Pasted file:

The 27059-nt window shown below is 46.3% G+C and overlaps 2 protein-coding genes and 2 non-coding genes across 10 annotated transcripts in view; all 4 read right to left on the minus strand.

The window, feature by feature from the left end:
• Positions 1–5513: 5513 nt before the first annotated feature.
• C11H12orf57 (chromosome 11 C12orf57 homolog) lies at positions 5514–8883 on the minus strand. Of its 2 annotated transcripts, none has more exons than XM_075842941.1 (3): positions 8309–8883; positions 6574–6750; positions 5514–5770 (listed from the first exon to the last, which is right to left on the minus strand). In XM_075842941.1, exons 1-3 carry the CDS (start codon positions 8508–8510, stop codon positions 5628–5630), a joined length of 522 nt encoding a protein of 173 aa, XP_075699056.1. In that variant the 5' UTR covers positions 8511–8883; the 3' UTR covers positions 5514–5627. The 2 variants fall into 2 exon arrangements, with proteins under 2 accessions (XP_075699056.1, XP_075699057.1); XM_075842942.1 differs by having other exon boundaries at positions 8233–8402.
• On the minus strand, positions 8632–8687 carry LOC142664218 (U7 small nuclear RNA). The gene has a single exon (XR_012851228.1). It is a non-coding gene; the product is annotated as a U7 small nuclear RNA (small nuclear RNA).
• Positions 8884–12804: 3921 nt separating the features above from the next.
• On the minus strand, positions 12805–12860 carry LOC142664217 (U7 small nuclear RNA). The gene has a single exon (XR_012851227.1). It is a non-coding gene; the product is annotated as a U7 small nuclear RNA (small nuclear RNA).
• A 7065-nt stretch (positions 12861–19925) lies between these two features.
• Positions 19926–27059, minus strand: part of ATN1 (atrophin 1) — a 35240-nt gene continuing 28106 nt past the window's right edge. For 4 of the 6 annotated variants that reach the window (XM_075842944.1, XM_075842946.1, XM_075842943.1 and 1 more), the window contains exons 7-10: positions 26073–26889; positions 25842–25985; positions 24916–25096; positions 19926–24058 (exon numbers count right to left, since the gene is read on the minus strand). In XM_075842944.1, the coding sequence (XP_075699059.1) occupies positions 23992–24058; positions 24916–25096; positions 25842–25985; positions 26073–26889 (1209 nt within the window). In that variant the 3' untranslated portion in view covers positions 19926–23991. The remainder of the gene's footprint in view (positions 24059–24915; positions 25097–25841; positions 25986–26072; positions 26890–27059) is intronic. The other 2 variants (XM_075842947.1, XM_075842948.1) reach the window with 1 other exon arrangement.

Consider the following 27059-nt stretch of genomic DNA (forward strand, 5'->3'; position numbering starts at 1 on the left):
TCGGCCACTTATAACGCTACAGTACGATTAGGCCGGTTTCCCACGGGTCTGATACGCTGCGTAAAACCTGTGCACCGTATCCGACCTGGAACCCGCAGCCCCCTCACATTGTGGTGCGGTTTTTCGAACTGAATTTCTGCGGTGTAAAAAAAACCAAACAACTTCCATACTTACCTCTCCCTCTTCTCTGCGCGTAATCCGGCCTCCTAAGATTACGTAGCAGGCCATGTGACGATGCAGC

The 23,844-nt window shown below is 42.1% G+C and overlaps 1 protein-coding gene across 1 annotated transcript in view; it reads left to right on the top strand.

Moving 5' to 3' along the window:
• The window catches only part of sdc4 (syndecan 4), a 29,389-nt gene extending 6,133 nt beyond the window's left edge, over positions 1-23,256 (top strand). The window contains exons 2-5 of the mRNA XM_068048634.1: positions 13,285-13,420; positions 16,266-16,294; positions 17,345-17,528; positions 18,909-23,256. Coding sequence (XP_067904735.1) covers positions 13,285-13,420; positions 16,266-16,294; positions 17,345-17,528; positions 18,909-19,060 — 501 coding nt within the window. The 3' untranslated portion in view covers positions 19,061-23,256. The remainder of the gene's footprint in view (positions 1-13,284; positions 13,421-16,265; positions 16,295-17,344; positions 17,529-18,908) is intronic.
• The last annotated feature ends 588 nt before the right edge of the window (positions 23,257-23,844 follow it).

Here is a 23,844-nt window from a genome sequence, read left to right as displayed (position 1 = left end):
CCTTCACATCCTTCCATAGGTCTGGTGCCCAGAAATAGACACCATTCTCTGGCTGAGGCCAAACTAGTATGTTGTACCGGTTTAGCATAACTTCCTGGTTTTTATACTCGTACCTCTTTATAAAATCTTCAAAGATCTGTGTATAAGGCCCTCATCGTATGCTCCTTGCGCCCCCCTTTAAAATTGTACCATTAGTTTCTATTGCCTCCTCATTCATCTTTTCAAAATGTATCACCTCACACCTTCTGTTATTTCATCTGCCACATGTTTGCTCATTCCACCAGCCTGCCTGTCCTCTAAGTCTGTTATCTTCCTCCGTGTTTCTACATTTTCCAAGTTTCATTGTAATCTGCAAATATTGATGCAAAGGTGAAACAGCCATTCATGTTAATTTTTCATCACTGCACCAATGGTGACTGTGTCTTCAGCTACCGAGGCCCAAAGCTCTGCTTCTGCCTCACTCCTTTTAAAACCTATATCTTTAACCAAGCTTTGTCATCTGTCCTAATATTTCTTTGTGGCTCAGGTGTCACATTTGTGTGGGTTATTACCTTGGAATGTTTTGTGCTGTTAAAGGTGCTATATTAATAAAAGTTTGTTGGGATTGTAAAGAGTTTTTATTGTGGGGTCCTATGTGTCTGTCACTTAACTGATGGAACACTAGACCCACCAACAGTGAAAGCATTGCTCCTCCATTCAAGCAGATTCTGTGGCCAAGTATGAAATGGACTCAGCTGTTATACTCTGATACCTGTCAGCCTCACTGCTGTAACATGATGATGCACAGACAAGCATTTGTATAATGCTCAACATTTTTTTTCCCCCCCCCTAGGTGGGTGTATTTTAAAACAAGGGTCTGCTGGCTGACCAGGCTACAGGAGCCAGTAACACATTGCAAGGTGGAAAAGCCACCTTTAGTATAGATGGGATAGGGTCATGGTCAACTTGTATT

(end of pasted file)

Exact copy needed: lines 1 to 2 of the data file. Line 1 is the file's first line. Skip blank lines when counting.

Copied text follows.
The 27059-nt window shown below is 46.3% G+C and overlaps 2 protein-coding genes and 2 non-coding genes across 10 annotated transcripts in view; all 4 read right to left on the minus strand.

The window, feature by feature from the left end: